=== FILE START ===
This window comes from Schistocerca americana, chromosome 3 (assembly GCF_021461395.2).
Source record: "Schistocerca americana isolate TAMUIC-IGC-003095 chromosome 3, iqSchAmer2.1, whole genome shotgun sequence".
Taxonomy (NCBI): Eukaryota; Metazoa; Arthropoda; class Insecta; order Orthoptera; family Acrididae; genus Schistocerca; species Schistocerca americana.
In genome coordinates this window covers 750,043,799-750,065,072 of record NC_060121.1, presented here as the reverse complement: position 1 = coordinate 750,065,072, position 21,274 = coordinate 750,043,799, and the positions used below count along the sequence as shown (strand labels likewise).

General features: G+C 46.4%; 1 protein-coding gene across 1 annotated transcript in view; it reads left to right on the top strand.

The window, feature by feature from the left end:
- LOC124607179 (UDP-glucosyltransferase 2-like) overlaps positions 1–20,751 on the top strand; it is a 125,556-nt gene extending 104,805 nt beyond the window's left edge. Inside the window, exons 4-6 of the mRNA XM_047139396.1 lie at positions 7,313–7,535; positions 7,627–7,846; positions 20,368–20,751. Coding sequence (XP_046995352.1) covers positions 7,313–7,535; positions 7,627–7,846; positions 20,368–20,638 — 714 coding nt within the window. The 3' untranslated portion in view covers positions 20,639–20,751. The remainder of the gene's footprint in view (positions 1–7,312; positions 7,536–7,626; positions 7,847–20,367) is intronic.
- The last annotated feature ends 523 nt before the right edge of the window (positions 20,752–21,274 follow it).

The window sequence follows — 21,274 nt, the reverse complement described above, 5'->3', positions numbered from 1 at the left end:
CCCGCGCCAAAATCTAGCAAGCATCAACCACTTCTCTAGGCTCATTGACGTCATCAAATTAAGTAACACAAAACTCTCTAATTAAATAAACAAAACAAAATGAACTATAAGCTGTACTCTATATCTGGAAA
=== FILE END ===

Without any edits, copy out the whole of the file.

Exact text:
This window comes from Schistocerca americana, chromosome 3 (assembly GCF_021461395.2).
Source record: "Schistocerca americana isolate TAMUIC-IGC-003095 chromosome 3, iqSchAmer2.1, whole genome shotgun sequence".
Taxonomy (NCBI): Eukaryota; Metazoa; Arthropoda; class Insecta; order Orthoptera; family Acrididae; genus Schistocerca; species Schistocerca americana.
In genome coordinates this window covers 750,043,799-750,065,072 of record NC_060121.1, presented here as the reverse complement: position 1 = coordinate 750,065,072, position 21,274 = coordinate 750,043,799, and the positions used below count along the sequence as shown (strand labels likewise).

General features: G+C 46.4%; 1 protein-coding gene across 1 annotated transcript in view; it reads left to right on the top strand.

The window, feature by feature from the left end:
- LOC124607179 (UDP-glucosyltransferase 2-like) overlaps positions 1–20,751 on the top strand; it is a 125,556-nt gene extending 104,805 nt beyond the window's left edge. Inside the window, exons 4-6 of the mRNA XM_047139396.1 lie at positions 7,313–7,535; positions 7,627–7,846; positions 20,368–20,751. Coding sequence (XP_046995352.1) covers positions 7,313–7,535; positions 7,627–7,846; positions 20,368–20,638 — 714 coding nt within the window. The 3' untranslated portion in view covers positions 20,639–20,751. The remainder of the gene's footprint in view (positions 1–7,312; positions 7,536–7,626; positions 7,847–20,367) is intronic.
- The last annotated feature ends 523 nt before the right edge of the window (positions 20,752–21,274 follow it).

The window sequence follows — 21,274 nt, the reverse complement described above, 5'->3', positions numbered from 1 at the left end:
CCCGCGCCAAAATCTAGCAAGCATCAACCACTTCTCTAGGCTCATTGACGTCATCAAATTAAGTAACACAAAACTCTCTAATTAAATAAACAAAACAAAATGAACTATAAGCTGTACTCTATATCTGGAAA